Posted 12 months ago
There was a time when shutters, a basic and required function, were mounted on the outside of camera bodies. Some makers took great pride in their creations and a few shutters were practically works of art. Occasionally I acquire a camera with a wonderful shutter; so also consider this a sneak peak into my next camera post.
I've seen and owned a lot of early shutters throughout my years of camera collecting and consider the brass version of the Volute as one of the most beautiful. The shutter's face is hand decorated with a wavy, engine-turned pattern. Light bouncing off the etched patterns gives the face a visually distinctive depth and iridescence. A couple other earlier makers did engine-turning on shutter faces, but the Volute's workmanship is, in my opinion, the nicest. The overall design gives the shutter a steampunk feel. (FWIW, the more common version is housed in aluminum.)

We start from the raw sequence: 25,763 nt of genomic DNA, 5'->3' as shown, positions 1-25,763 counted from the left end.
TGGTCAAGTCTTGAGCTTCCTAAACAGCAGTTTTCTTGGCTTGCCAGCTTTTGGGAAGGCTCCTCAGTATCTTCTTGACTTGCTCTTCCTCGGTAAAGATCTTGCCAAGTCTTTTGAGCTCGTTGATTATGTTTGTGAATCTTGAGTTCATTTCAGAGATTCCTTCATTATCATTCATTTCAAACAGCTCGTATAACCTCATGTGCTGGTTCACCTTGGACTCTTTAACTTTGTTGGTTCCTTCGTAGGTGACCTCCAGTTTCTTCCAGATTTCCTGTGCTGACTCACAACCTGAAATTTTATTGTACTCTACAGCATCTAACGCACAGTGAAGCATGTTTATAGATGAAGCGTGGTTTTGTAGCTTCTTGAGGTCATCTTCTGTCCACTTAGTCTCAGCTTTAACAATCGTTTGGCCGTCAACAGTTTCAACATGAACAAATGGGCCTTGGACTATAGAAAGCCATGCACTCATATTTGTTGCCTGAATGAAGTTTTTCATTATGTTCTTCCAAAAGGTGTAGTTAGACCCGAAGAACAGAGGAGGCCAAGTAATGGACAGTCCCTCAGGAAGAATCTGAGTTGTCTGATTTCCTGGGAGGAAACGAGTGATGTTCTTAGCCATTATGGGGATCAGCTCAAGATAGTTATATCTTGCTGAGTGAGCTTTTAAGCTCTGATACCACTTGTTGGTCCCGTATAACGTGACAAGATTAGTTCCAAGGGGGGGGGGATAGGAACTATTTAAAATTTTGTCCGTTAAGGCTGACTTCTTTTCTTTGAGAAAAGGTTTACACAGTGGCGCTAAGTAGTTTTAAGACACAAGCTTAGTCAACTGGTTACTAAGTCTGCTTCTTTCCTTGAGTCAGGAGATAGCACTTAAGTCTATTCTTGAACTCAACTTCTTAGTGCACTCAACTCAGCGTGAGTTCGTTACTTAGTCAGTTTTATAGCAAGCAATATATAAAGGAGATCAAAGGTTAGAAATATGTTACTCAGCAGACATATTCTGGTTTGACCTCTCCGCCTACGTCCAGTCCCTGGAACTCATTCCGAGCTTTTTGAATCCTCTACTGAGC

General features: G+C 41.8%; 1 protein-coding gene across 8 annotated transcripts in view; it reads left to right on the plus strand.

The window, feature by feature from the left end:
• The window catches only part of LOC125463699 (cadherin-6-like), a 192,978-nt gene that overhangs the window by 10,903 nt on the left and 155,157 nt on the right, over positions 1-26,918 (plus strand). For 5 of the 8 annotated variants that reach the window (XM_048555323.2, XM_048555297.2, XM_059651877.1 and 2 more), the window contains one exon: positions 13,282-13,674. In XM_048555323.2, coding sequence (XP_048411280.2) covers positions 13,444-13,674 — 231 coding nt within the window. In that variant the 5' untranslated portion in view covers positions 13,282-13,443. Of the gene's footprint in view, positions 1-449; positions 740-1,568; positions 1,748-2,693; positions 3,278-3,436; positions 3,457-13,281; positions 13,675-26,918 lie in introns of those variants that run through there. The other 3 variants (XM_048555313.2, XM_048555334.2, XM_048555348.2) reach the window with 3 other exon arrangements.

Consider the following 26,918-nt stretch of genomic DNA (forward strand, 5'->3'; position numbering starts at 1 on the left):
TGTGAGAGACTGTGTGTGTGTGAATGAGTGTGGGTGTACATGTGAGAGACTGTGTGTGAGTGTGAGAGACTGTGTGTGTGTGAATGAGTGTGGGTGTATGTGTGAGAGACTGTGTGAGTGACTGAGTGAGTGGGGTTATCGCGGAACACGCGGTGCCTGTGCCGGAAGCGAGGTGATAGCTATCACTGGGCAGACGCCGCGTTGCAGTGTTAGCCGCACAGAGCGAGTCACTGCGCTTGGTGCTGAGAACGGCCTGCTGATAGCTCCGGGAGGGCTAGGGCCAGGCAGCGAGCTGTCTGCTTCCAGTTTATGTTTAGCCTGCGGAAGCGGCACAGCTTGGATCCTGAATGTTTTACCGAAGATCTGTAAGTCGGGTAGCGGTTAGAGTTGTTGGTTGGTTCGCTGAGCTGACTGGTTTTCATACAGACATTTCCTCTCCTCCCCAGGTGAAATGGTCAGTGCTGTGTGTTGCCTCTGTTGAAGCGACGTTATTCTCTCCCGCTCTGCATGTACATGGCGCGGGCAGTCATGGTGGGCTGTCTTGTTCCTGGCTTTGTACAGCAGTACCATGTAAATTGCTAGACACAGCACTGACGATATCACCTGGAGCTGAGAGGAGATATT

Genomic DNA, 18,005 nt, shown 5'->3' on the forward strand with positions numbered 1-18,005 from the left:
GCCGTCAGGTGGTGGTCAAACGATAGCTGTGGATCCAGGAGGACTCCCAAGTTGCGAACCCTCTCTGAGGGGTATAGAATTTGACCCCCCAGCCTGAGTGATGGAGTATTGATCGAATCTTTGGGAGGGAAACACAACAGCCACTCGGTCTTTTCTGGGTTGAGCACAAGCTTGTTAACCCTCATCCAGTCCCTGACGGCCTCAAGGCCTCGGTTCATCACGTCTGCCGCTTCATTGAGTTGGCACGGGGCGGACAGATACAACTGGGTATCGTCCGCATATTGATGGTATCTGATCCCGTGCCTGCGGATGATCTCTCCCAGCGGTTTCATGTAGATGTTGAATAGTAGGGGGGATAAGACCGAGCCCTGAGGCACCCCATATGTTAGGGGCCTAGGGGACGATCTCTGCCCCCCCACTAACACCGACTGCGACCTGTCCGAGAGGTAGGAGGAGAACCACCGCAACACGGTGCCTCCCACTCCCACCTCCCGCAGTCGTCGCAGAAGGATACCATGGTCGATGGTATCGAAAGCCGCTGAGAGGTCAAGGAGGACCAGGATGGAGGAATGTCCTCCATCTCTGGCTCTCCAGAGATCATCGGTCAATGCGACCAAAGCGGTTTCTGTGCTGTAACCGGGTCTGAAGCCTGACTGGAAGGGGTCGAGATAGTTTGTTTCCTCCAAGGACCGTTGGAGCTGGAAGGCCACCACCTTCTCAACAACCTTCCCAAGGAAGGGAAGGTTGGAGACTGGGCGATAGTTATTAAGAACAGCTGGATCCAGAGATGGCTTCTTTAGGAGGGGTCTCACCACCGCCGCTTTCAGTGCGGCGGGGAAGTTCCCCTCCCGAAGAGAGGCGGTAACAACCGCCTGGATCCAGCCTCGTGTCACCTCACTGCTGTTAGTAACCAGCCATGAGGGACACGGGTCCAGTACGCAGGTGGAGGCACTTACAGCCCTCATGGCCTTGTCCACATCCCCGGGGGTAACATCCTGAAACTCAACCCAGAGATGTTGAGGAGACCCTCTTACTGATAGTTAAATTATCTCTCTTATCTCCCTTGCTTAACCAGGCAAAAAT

Made by Bausch & Lomb, it was marketed as the company's finest shutter with a top speed of 1/150th of a second: "... rapid enough for photographing athletes, race horses, etc., satisfactorily." Considering a lot of today's digital cameras easily exceed 1/4000th of a second, the Volute's fastest speed was still very respectable for the early 1900s. This particular shutter has a "PAT. APP'D." marking which makes it one of the earliest versions.
This shutter is mounted, as standard equipment, on a very rare 1902 Premo Supreme camera in which all of its brass hardware has hand-applied engine-turned decorating. But that's a future post.
Also ... it took me a couple days and now the shutter works nicely.